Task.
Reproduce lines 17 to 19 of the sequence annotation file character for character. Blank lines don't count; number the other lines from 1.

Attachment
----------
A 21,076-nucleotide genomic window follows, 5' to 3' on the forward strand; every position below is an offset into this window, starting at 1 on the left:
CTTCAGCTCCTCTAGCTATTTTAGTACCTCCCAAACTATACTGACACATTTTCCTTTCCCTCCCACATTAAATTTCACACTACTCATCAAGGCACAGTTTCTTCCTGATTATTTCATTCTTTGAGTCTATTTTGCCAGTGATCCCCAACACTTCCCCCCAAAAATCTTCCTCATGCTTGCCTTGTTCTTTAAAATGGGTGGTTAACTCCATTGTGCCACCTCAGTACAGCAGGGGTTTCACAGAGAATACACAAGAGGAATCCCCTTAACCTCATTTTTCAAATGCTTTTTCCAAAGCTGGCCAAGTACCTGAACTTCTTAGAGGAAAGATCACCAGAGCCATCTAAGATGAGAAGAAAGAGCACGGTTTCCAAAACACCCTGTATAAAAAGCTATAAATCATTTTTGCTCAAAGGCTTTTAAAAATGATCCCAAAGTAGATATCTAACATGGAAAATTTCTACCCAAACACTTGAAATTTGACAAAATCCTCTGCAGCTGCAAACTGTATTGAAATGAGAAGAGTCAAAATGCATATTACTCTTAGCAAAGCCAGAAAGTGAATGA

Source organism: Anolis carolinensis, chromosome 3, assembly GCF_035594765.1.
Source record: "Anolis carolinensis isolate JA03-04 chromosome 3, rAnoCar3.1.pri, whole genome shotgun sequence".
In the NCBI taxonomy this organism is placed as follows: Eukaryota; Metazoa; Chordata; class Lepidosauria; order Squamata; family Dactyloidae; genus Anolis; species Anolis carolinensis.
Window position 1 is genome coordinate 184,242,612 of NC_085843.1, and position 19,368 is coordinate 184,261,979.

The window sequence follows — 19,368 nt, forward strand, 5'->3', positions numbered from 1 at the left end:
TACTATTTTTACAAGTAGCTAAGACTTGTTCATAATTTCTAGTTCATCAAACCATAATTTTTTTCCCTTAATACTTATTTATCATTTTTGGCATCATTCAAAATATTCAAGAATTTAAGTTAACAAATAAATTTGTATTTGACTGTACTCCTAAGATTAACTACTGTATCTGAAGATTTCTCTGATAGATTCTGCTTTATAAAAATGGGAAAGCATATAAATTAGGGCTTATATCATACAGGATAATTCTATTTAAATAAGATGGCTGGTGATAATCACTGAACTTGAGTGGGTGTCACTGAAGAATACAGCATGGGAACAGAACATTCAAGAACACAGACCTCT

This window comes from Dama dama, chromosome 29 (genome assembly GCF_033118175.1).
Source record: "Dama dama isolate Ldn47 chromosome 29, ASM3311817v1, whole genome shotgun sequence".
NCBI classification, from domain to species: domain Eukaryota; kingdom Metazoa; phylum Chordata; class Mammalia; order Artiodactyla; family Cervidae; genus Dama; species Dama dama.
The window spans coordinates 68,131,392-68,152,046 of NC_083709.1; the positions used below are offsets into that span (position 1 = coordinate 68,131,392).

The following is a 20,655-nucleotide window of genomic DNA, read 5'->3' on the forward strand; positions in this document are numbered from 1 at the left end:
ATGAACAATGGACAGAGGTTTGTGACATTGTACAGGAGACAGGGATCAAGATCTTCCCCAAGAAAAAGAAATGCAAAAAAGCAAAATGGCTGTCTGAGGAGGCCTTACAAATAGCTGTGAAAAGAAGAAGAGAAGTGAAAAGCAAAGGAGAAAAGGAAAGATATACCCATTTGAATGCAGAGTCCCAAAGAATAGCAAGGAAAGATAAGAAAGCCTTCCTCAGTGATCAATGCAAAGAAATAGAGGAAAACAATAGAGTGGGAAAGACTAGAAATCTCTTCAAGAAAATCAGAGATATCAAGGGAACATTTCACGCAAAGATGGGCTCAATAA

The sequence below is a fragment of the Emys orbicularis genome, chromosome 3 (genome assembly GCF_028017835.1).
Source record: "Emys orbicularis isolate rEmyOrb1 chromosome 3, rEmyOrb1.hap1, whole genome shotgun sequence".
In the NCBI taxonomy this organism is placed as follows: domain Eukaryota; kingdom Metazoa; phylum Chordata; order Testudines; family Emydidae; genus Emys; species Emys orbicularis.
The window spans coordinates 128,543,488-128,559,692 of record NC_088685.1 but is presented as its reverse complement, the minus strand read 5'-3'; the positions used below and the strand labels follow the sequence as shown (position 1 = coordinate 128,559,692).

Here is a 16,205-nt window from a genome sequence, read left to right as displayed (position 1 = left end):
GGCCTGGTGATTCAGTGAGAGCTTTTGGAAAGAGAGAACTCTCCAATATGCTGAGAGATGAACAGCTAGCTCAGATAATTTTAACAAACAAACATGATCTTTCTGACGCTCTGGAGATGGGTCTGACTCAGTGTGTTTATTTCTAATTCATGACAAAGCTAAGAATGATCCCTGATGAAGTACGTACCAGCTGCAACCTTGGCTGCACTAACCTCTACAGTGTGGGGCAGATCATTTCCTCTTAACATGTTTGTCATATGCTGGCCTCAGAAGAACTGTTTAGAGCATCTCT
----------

In the NCBI taxonomy this organism is placed as follows: domain Eukaryota; kingdom Metazoa; phylum Chordata; order Testudines; family Emydidae; genus Emys; species Emys orbicularis.
The window spans coordinates 128,543,488-128,559,692 of record NC_088685.1 but is presented as its reverse complement, the minus strand read 5'-3'; the positions used below and the strand labels follow the sequence as shown (position 1 = coordinate 128,559,692).

Here is a 16,205-nt window from a genome sequence, read left to right as displayed (position 1 = left end):